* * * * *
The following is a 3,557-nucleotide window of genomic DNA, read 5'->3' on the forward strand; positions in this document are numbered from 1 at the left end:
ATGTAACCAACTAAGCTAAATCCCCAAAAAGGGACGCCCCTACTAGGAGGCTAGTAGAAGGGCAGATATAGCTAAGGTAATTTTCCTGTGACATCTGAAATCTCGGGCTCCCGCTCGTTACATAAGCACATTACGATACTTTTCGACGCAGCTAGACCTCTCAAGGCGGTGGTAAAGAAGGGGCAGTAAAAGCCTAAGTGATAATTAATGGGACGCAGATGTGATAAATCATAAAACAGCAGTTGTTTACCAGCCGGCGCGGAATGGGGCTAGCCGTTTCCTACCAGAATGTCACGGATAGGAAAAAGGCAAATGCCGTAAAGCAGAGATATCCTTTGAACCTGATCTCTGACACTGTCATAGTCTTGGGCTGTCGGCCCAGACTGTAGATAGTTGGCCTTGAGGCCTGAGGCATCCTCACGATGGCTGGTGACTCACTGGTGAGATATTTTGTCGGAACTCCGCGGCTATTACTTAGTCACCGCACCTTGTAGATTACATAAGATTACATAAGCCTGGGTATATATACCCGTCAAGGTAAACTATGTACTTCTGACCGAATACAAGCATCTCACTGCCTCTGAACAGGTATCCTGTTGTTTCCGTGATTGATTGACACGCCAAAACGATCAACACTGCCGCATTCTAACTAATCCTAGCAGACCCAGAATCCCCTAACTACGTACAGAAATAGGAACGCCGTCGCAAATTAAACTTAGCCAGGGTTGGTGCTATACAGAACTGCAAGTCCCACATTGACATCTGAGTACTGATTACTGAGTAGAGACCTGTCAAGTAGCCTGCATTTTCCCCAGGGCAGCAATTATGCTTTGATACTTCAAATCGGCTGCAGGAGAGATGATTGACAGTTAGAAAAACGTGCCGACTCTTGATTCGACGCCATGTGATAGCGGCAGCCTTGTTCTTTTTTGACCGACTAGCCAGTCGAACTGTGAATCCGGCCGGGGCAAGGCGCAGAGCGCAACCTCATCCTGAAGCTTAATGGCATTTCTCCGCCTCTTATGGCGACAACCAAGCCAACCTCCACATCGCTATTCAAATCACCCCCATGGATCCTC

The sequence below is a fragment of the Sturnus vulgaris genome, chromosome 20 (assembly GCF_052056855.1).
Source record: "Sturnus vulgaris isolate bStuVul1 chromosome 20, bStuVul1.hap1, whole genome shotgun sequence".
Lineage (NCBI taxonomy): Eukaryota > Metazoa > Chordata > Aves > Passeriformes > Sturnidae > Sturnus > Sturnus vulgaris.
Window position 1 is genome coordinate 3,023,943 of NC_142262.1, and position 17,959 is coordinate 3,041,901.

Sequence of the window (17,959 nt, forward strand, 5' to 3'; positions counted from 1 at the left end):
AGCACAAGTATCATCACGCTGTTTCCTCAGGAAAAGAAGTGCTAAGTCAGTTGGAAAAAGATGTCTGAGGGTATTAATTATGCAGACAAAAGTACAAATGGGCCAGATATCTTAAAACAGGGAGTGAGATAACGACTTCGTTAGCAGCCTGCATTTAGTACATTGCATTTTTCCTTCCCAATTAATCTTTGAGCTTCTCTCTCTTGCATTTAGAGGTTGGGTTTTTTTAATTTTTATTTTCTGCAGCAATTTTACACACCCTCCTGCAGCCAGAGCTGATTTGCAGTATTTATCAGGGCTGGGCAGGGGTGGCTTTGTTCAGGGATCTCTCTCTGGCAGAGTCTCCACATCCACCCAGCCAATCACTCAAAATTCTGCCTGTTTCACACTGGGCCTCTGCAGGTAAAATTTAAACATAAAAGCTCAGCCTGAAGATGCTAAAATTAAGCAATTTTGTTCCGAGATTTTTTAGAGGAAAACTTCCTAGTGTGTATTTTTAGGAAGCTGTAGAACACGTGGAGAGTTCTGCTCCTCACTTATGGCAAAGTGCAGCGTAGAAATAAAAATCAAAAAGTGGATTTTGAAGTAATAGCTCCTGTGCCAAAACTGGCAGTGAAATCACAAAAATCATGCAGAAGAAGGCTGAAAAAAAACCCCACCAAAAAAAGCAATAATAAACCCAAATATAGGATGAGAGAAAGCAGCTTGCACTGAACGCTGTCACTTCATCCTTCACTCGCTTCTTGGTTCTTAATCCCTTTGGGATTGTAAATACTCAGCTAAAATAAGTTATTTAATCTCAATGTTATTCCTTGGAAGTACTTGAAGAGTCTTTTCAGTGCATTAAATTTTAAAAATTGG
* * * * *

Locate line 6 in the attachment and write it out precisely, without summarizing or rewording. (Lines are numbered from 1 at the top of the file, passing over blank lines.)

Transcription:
Window position 1 is genome coordinate 3,023,943 of NC_142262.1, and position 17,959 is coordinate 3,041,901.